By Laurel Kallenbach |
On the last night of a six-month canoe trip from Canada’s Northwest Territories to the shores of Minnesota’s Lake Superior, Amy and Dave Freeman reminisced around the campfire. They’d paddled rivers and lakes along 300-year-old fur-trapper routes; they’d spotted moose, bears, foxes, eagles, and loons. They’d shuttled their Wenonah canoe across rocky portages in sun and pouring rain. Sometimes they didn’t see other people for days.
“I do my best thinking while paddling,” says Amy, 32, of Grand Marais, Minn. “It’s peaceful, and easier than hiking the wilderness, where you pack everything on your back.”
That night, shimmering green-and-red aurora borealis marked the completion of the first leg of what would be a three-year, 11,700-mile expedition across North America by canoe, dogsled, and kayak to promote wilderness education. “Mother Nature gave us a send-off we’ll never forget,” Amy says.
A canoe can open up a whole world of outdoor adventure, something the Freemans demonstrate to school kids through their nonprofit, The Wilderness Classroom. But you don’t have to paddle for months to access secluded, scenic locations. A day trip or a long weekend on a waterway can invigorate you physically and emotionally.
Most paddlers agree it’s easy to canoe — once you get the hang of it. “The hardest part is learning to control the boat, first on flat water and then in moving water or in waves the wind kicks up,” says Burt Kornegay, who retired from canoe guiding after 30 years of owning Slickrock Expeditions in Cullowhee, N.C.
Before heading into the wilderness, you’ll need to learn basic paddle strokes and how to coordinate with a partner. The person in the stern (back) steers the canoe, while the front paddler provides power. “Canoeing uses upper-body strength, but technique is more important,” notes Kornegay.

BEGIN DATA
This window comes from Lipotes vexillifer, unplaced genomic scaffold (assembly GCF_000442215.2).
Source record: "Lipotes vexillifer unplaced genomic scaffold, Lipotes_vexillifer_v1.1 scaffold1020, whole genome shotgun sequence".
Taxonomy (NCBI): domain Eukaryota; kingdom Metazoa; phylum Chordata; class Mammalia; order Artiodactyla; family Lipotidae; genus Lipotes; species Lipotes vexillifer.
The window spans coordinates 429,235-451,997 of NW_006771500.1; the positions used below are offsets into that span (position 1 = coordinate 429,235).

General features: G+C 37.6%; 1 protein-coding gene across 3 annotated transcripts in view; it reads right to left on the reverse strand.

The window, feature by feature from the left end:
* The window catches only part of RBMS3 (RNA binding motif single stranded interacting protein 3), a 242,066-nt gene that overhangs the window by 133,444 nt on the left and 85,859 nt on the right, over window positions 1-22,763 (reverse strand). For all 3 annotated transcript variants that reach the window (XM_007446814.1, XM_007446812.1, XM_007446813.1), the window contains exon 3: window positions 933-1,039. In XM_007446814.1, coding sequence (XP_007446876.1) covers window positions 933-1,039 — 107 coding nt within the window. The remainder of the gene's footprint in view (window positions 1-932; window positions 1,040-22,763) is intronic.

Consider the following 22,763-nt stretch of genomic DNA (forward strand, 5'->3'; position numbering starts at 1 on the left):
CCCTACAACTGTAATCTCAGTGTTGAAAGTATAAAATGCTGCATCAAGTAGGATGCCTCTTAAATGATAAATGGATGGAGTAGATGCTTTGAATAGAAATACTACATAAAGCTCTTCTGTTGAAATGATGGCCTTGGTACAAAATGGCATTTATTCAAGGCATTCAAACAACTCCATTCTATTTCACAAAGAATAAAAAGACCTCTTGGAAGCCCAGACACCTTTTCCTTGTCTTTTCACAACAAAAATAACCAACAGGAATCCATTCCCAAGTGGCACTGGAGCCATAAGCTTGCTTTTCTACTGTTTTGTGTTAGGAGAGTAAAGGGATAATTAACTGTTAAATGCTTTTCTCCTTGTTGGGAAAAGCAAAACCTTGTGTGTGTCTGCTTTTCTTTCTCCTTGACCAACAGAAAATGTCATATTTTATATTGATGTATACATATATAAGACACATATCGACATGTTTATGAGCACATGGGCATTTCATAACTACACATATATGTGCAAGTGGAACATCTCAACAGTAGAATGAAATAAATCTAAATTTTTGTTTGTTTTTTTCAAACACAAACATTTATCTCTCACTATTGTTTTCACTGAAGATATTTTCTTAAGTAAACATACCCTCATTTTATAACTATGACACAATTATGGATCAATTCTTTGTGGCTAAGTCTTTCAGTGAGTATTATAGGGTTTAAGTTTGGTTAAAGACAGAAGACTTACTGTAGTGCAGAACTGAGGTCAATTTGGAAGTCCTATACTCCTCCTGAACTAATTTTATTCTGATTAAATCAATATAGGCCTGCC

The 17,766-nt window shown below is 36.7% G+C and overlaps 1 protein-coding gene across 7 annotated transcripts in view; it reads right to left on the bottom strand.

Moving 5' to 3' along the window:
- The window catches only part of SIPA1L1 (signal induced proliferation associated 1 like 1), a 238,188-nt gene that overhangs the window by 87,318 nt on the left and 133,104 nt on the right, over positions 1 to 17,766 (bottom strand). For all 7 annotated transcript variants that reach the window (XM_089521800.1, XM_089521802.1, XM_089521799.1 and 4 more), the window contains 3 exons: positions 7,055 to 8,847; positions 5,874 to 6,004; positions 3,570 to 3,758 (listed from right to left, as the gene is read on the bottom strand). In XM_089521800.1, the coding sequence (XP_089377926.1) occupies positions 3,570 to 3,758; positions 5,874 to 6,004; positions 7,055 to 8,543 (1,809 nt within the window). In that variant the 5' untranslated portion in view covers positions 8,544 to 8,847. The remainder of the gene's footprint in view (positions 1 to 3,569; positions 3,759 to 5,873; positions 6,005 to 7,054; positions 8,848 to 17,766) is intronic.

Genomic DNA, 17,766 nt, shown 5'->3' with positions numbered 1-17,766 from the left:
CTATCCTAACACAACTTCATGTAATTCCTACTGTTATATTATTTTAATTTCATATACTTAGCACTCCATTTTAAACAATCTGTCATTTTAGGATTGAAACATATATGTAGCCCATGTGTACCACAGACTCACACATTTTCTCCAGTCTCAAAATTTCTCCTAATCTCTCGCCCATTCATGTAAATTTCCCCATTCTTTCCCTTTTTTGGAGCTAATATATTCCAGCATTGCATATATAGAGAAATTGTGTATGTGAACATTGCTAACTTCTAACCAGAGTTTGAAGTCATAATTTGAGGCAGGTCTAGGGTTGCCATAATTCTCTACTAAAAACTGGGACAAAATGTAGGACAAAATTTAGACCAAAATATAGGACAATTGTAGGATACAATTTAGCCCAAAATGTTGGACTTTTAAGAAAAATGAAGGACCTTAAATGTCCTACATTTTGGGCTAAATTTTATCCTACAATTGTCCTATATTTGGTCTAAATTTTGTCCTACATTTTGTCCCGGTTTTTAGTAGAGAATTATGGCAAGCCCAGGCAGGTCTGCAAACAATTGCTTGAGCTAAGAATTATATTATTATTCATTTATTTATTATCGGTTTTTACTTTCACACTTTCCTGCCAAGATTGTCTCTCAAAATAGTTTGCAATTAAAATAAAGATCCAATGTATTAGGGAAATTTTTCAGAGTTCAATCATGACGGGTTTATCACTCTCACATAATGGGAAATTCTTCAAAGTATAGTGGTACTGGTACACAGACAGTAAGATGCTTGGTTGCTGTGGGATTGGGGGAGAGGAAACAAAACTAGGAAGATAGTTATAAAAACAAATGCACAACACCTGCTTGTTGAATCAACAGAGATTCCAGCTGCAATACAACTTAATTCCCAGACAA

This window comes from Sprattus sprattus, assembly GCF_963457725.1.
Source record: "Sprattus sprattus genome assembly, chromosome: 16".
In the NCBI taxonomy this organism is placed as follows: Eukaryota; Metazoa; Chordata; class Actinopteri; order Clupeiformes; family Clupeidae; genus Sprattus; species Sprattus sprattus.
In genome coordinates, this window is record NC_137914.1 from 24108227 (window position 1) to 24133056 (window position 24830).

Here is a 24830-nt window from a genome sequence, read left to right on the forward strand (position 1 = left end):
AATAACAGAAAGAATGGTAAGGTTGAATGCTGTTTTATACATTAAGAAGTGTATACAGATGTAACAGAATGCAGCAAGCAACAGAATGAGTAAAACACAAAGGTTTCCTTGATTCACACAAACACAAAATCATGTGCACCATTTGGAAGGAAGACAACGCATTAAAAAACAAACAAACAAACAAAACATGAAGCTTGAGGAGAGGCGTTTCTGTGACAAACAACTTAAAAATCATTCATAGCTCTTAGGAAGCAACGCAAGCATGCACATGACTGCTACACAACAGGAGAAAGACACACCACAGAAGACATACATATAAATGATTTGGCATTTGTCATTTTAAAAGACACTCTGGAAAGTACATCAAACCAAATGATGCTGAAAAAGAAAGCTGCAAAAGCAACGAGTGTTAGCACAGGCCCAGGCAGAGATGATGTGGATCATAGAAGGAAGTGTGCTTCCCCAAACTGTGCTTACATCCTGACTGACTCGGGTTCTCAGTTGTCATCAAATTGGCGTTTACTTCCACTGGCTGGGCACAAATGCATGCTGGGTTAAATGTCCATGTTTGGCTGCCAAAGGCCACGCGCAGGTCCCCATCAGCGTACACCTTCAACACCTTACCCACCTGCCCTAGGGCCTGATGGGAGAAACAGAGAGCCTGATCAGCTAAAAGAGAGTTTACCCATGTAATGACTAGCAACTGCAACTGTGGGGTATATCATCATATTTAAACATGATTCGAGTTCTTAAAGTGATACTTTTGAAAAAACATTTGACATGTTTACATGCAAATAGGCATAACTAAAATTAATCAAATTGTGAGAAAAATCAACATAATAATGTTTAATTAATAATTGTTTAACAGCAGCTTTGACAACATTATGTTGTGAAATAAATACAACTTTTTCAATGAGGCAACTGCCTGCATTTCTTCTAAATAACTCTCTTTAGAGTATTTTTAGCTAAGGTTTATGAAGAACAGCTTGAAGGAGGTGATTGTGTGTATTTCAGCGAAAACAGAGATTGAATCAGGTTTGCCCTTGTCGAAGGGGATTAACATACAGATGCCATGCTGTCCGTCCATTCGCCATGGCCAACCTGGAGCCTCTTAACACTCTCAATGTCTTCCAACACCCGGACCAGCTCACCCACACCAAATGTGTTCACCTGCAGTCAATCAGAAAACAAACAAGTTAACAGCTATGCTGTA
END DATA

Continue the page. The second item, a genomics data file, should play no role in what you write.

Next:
Though the skills for handling a canoe don’t take long to learn, navigating and “reading” the water do. That’s when experienced guides are handy. They recognize good portage spots and can safely scout sections of river. In addition, outfitters supply gear and equipment, and they’ll drive you to your launch and exit locations.
People who paddle regularly will tell you that almost any canoe trip into the wilderness is worth the effort — whether it’s a solo day paddle through an alligator swamp or two weeks in a river canyon a with a guide. Here are some samples of unforgettable trips.
At 6 a.m. on a June morning, a bugler plays reveille, and the Boy Scouts of Troop 221 roll out of their sleeping bags and start breaking down camp. They’re set up on a gravel bar along the Buffalo River, a free-flowing, nationally protected waterway that runs for 135 miles deep in the Ozark Mountains, encompassing quiet pools and easy rapids, and surrounded by massive bluffs.
Assistant scoutmaster Dave Kosofsky, 51, oversees as the boys cook breakfast and repack equipment. “We live on the river for four days,” he says. “No electricity, no bathrooms, no motors — it’s really different from home. The boys love it almost as much as I do.” (Kosofsky plans to retire near the river.)
For the privilege of a Buffalo River trip, the Scouts, age 12 to 18, must first earn a canoe merit badge by demonstrating their water skills and rehearsing a capsized-boat rescue at a local lake. Their reward: catch-and-release fishing, cool swims, enjoying the forest shade (summer temperatures range from 80 to 90 degrees F), and paddling through the “eyehole” of Skull Bluff.
“The boys beg me to let them shoot the rapids,” says Kosofsky, “and we do, but when the water runs too fast, we get out of the boats and ‘line’ them [pull them by ropes] from the river bank.”
Though the Buffalo River is a Class I (“easy”) waterway, after heavy rainfall, paddlers can encounter intense currents. The Scouts always check river conditions with the experts at Buffalo River Outfitters, which rents canoes, paddles, and life vests. Even with precautions, capsizing can and does occur — but handling that challenge can build confidence and wilderness skills.
After a fun but physically tiring day of paddling, campfire time is a chance to relax, stargaze, marvel at the fireflies, sing, and reflect on the day. “We hear some minor complaints like ‘I got sunburned,’” Kosofsky says, “but mostly the boys are proud of their accomplishments.”